Mental Health Awareness Month
May 15, 2023
Depression, panic attacks, anxiety, and PTSD are affecting a major percentage of our population. Current statistics show that it is parents’ number-one concern dealing with their children.
May is Mental Health Awareness Month. Scripture tells us that we are in a spiritual war, a war fought in our thoughts and mind. We are to take captive our thoughts, guard our hearts, and work with God to keep our minds in a healthy place. I don’t believe that you can truly address mental health issues without talking about and processing your spiritual life.
Dr Henry Cloud says that normally the number of individuals struggling with a mental health problem is in the high teens (15-17%). Now, after COVID, over 40% of Americans would be diagnosable with mental health or addiction. This is exhibited through mood problems or depression; anxiety; stressors or trauma; sleep struggles; addiction or substance issue.
The first step is becoming aware of these issues in ourselves and others. We people of faith are needed more than ever. Faith at its core is seeking and healing what is broken. As spiritual leaders, there are people hurting in your community, and your faith is needed. Dr. Cloud suggests that we must address four categories of mental health:
Connection vs. Emotional Isolation
Our responsibilities in the world require output from us all the time. We must develop safe relationships where we get healthy input as well. Realize the need. God is the only self-sustaining person. He’s the Creator, the rest of us are creatures. Be vulnerable. Find a safe place with safe people.
Freedom vs. Loss of Control
Once we’re in relationships, it’s easy to lose our sense of freedom. You do need to say “no” to people and situations who are hurting you. One of the first steps is getting people to take control of what they can control and let go of things they can’t control.
Develop your “no” muscle. Take extreme ownership and responsibility. Set limits on bad behavior, control, and manipulation. Sometimes it requires a necessary ending. You are a steward of the mission. Respect your own freedom and others’ freedom as well.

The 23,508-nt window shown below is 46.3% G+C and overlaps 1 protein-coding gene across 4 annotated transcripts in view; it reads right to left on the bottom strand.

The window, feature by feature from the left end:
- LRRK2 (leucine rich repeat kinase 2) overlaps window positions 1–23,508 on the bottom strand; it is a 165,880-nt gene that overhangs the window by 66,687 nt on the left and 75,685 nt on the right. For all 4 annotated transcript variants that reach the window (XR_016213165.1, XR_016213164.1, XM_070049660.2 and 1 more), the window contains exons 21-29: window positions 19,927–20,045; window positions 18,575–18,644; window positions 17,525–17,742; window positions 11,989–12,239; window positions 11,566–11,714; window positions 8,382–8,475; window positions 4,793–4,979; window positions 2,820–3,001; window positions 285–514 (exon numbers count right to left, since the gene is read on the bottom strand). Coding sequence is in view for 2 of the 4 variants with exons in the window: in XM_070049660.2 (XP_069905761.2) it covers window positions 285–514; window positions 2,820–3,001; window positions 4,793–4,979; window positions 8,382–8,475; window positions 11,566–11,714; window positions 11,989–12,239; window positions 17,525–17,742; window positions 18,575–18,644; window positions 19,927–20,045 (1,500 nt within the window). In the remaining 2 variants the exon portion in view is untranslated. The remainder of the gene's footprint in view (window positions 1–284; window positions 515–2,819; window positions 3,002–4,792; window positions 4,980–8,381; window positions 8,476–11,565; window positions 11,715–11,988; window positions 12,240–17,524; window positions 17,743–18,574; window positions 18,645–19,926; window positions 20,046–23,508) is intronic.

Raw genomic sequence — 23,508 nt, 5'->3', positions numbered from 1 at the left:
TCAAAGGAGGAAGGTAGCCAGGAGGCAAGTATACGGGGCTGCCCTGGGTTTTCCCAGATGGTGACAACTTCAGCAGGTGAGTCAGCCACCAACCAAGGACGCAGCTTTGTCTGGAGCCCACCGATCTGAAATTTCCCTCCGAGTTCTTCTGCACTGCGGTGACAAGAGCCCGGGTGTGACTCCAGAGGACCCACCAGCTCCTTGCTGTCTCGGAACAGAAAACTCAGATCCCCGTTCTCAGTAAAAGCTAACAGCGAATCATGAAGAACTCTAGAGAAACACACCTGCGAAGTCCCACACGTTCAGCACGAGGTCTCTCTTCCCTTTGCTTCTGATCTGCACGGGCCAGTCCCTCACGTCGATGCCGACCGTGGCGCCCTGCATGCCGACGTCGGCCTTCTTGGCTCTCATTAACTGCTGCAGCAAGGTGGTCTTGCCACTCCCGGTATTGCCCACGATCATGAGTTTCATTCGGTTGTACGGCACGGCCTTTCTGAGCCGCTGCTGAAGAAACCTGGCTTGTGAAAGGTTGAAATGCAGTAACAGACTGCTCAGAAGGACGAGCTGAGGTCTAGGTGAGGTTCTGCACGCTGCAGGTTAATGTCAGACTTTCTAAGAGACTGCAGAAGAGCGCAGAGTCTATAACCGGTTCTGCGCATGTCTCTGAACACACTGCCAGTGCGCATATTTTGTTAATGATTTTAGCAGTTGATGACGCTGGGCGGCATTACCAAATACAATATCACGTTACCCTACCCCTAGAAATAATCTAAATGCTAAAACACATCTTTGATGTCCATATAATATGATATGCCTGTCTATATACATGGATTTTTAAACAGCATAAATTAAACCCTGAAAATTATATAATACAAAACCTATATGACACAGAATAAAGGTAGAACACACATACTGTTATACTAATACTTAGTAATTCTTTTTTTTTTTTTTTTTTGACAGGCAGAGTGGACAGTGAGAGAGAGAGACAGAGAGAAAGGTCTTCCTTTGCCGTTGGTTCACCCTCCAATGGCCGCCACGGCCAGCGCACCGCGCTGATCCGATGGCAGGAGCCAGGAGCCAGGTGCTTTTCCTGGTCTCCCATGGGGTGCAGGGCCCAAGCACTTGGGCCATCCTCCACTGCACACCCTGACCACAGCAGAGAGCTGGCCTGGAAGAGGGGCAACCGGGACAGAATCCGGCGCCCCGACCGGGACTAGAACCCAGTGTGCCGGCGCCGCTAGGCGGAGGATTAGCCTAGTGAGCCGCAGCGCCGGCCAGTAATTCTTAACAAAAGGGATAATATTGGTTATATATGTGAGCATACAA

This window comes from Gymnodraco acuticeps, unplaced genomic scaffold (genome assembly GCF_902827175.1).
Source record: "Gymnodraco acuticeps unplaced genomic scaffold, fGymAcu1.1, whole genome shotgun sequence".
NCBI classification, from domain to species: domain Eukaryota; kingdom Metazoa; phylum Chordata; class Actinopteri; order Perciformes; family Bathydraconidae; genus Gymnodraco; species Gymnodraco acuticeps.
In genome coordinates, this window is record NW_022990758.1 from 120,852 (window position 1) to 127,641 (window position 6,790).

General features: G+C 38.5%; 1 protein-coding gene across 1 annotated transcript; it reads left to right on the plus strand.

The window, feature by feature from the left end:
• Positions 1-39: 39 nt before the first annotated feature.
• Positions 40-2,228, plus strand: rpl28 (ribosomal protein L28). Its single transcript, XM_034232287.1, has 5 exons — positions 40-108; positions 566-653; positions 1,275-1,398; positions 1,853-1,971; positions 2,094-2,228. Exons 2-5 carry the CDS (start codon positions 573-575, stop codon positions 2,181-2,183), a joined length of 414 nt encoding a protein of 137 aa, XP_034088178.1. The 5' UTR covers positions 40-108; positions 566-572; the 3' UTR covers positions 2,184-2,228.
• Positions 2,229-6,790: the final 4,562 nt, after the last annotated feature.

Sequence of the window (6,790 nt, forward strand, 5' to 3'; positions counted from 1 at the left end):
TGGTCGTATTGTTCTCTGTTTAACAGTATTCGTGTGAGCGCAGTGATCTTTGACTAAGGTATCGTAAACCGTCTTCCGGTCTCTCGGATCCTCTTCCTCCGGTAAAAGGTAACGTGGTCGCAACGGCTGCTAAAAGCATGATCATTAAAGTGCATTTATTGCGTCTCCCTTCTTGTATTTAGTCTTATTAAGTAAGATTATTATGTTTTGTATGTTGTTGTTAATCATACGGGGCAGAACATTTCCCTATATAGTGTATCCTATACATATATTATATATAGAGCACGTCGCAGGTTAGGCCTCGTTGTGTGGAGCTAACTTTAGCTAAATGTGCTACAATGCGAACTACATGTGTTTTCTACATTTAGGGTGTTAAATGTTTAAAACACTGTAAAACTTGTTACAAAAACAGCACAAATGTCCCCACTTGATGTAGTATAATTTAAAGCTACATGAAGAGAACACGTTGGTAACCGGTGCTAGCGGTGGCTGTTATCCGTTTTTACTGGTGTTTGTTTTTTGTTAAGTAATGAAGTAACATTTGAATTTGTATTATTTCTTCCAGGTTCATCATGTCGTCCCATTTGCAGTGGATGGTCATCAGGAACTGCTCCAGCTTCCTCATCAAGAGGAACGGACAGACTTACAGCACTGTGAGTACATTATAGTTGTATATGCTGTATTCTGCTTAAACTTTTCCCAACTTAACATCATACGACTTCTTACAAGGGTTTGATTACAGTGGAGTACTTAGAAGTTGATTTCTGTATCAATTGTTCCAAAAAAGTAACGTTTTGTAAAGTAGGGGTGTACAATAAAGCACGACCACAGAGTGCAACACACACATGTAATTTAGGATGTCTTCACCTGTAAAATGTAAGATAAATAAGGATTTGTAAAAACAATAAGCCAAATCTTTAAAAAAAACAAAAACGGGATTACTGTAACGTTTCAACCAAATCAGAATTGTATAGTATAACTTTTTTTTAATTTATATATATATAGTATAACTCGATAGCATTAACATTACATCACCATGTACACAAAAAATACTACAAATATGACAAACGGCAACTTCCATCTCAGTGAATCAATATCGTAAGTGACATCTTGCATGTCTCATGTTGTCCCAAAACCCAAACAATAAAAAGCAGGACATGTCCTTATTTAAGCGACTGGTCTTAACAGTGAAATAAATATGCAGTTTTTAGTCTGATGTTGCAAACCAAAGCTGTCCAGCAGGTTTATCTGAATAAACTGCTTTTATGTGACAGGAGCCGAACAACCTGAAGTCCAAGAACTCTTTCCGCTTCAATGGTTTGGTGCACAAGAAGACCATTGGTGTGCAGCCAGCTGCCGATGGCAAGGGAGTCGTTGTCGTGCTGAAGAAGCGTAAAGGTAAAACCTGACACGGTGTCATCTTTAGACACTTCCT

Acceptance vs. Denial of the Imperfection
The reality is there is a gap between the ideal and how I really am. How we deal with that gap is the difference between thriving and not thriving. What lives in the gap? Pain, shame, and guilt.
In the airline industry in 1996, there was one crash for every two million flights. 350 people died in that year. In the past 12 years, we have had eight billion passengers fly without one fatal crash. Now it’s one fatality for every 120 million departures. When we are safe to get curious and learn from our mistakes, we do get better.
Embrace vulnerability. Confess your faults to one another. Process your pain and grief. Develop
a growth mindset. Monitor the tone with which you address imperfections in yourself and others. Forgive, forgive, forgive. The good news of the gospel is that you have been accepted and forgiven for all the bad stuff. You need a place to go to do that. Take the sting out of the gap.
Adulthood vs. Remaining a Child
We must become adults psychologically. If you don’t, you begin to people please, and this keeps you from performing at your best.
Own your opinion and be willing to appropriately disagree with authority. Identify who it is you’re afraid to speak your mind to. Take people off pedestals and stop comparisons. Adopt the try, fail, and learn process. Adults increase their expertise over time. See yourself and others as different but equal. It does not diminish you because someone is smarter or faster.
Folks, we have a mental health crisis. The gospel is the good news for people in areas of pain. It’s the gospel of regaining self-control, confessing, and learning that they are forgiven and growing up and using their gifts and abilities. This is the calling of Jesus: “I came to seek and to save the lost.” This is your mission. You and I must lead the way. But sometimes we feel like, “One more responsibility? I can’t do that.’”
We lead the way in our families, our communities, and our work. Our responsibility is to seek Him first: “But seek first the kingdom of God and his righteousness, and all these things will be added to you. Therefore, do not be anxious about tomorrow…” (Matthew 6:33-34).
The call to seek God's kingdom is itself a mercy and a grace because it's only when I seek God's kingdom that I'm free from seeking my own. I don’t know if you’ve recognized this or not, but there’s a direct correlation between pursuing our own kingdom/desires and anxiety. Most, if not all, of your anxiety results when you’re attempting to sit on the throne of your life. Paul Tripp says it this way: “The most confident people I’ve ever met were those who rested in the provision and care of God. The most un-anxious believers I’ve interacted with are the ones who truly submitted their life to the will of their Father. Conversely, the most anxious people I’ve counseled were driven by earthbound treasure and forgetful of the gospel.
But let’s be honest – you and I are forgetful too. We’re blind to the gospel of creation, we’re forgetful of the gospel of family, and we often outright ignore the gospel of the kingdom. No wonder we’re anxious!
Yet in our anxiety, Jesus doesn’t yell at us. He doesn’t throw up His hands and says “Forget it! I can’t believe you fools would chase after the world instead of me.” No, in tenderness and patience He chases after us one more time and connects us with eternal, unstoppable, and glorious grace.
Connect with His grace, work with Him to release your anxiety into His capable hands. And then be about leading the way to freedom through your example and life.